Tech Savvy: Tech tools for the garden
I am a planner. While planning my garden, I've spent hours and hours drawing diagrams, filling out calendars, developing task lists and researching plant care. The execution of those plans is another matter, but we can save that for a different c...
I am a planner.
While planning my garden, I've spent hours and hours drawing diagrams, filling out calendars, developing task lists and researching plant care. The execution of those plans is another matter, but we can save that for a different column on a different day.
When it comes to garden planning, pen and paper are fine but there are numerous online sources and phone and tablet applications available to assist in making your plants thrive. I asked Crow Wing County Master Gardeners to share their favorite tech tools for everything from planning to tutorials to disease diagnosis. Here are some of their suggestions.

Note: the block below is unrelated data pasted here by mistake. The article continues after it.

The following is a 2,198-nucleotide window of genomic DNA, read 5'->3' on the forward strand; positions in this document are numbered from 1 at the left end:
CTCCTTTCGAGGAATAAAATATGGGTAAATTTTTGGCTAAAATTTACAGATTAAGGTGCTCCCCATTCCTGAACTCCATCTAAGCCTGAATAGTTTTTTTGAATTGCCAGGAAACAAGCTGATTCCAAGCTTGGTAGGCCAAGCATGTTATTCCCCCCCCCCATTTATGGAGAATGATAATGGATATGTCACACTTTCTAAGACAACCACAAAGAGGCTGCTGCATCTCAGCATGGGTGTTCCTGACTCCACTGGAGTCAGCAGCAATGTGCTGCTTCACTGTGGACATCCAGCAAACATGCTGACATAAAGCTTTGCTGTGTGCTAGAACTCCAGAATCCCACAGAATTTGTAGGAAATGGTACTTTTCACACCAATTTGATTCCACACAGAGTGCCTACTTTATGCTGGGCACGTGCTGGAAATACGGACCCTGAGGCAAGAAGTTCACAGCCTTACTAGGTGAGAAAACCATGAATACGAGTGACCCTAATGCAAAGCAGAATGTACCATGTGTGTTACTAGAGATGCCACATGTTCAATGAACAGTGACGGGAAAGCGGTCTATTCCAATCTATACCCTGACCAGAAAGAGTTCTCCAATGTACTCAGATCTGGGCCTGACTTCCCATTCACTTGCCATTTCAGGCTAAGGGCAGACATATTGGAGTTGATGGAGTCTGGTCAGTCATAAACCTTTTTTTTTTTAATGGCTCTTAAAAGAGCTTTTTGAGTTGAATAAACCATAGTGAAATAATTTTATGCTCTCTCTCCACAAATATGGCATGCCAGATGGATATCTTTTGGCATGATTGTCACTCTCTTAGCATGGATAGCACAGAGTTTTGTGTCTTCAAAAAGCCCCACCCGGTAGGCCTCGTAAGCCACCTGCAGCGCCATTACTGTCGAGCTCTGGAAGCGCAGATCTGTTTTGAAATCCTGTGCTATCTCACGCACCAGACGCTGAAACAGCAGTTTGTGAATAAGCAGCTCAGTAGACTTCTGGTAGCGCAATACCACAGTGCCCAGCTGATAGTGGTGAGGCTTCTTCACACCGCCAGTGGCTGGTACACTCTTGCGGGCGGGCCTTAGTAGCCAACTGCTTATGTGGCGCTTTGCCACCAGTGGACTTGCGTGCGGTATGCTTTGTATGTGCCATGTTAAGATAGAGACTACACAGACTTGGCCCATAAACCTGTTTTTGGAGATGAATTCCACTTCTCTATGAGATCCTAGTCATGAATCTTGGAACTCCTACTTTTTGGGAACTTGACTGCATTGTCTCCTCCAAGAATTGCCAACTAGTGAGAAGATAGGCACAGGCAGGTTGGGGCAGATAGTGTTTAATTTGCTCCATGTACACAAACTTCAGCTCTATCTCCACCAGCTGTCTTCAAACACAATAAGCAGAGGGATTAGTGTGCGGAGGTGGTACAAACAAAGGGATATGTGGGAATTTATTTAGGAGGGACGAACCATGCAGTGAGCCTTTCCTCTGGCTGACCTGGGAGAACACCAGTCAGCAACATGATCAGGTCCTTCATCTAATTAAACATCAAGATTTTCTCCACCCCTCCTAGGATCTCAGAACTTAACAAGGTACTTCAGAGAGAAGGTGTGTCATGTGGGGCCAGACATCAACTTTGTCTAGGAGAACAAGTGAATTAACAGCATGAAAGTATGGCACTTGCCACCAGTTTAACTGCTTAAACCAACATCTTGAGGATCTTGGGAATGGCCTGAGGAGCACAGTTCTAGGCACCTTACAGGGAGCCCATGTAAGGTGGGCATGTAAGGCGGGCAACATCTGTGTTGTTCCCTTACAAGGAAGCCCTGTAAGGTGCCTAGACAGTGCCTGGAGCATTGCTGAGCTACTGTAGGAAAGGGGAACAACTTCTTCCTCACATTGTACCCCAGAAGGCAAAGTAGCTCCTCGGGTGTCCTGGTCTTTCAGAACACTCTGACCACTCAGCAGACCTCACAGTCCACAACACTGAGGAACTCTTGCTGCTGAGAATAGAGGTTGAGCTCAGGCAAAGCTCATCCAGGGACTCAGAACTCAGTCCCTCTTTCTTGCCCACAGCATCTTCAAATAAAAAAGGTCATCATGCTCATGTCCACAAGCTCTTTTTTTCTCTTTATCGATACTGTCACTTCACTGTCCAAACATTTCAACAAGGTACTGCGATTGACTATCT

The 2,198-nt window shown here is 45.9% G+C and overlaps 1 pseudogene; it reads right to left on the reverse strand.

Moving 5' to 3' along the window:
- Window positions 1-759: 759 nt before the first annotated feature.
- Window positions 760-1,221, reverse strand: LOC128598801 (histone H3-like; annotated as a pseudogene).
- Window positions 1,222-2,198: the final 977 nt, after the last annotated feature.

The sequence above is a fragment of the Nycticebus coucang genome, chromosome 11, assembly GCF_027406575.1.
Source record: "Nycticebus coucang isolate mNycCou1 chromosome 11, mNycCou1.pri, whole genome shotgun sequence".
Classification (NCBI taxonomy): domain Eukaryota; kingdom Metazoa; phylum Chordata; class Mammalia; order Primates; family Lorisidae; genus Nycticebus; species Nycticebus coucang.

The all-around garden planner
One of the apps suggested was Burpee Garden Time Planner, an app that incorporates garden planning, tutorials and even weather updates, which of course is a crucial part of any gardener's success. I spent some time navigating the app and found it to be intuitive and chock full of information. You can browse through lists of vegetables, herbs, flowers and fruit and click on ones you're interested in for further information.
If you click on carrots, for example, you're told they can be sown after danger of heavy frost and should be sown every two weeks for continuous harvest. The app recommends loose, deep soil for longer, straighter carrots. There is a link to a video about planting and growing carrots. If you enter your ZIP code, the app will give you the planting schedule based on your plant hardiness zone and whether to start seeds indoors or to plant directly in your garden.